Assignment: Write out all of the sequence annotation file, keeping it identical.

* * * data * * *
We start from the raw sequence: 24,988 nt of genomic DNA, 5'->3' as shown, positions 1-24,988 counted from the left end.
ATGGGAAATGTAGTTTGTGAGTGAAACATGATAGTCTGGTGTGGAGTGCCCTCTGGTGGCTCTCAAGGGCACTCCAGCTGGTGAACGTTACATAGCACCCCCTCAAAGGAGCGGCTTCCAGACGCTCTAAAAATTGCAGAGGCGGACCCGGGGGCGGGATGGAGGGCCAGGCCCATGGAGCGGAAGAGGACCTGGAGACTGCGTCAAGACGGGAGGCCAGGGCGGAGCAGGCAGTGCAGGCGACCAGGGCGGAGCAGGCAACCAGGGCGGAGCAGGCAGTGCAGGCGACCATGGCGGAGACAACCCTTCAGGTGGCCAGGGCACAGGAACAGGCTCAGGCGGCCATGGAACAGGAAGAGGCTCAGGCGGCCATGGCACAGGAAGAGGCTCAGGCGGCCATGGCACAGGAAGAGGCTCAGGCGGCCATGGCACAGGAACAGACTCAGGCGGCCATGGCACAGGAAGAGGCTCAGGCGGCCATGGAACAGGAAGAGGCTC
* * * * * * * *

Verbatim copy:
We start from the raw sequence: 24,988 nt of genomic DNA, 5'->3' as shown, positions 1-24,988 counted from the left end.
ATGGGAAATGTAGTTTGTGAGTGAAACATGATAGTCTGGTGTGGAGTGCCCTCTGGTGGCTCTCAAGGGCACTCCAGCTGGTGAACGTTACATAGCACCCCCTCAAAGGAGCGGCTTCCAGACGCTCTAAAAATTGCAGAGGCGGACCCGGGGGCGGGATGGAGGGCCAGGCCCATGGAGCGGAAGAGGACCTGGAGACTGCGTCAAGACGGGAGGCCAGGGCGGAGCAGGCAGTGCAGGCGACCAGGGCGGAGCAGGCAACCAGGGCGGAGCAGGCAGTGCAGGCGACCATGGCGGAGACAACCCTTCAGGTGGCCAGGGCACAGGAACAGGCTCAGGCGGCCATGGAACAGGAAGAGGCTCAGGCGGCCATGGCACAGGAAGAGGCTCAGGCGGCCATGGCACAGGAAGAGGCTCAGGCGGCCATGGCACAGGAACAGACTCAGGCGGCCATGGCACAGGAAGAGGCTCAGGCGGCCATGGAACAGGAAGAGGCTC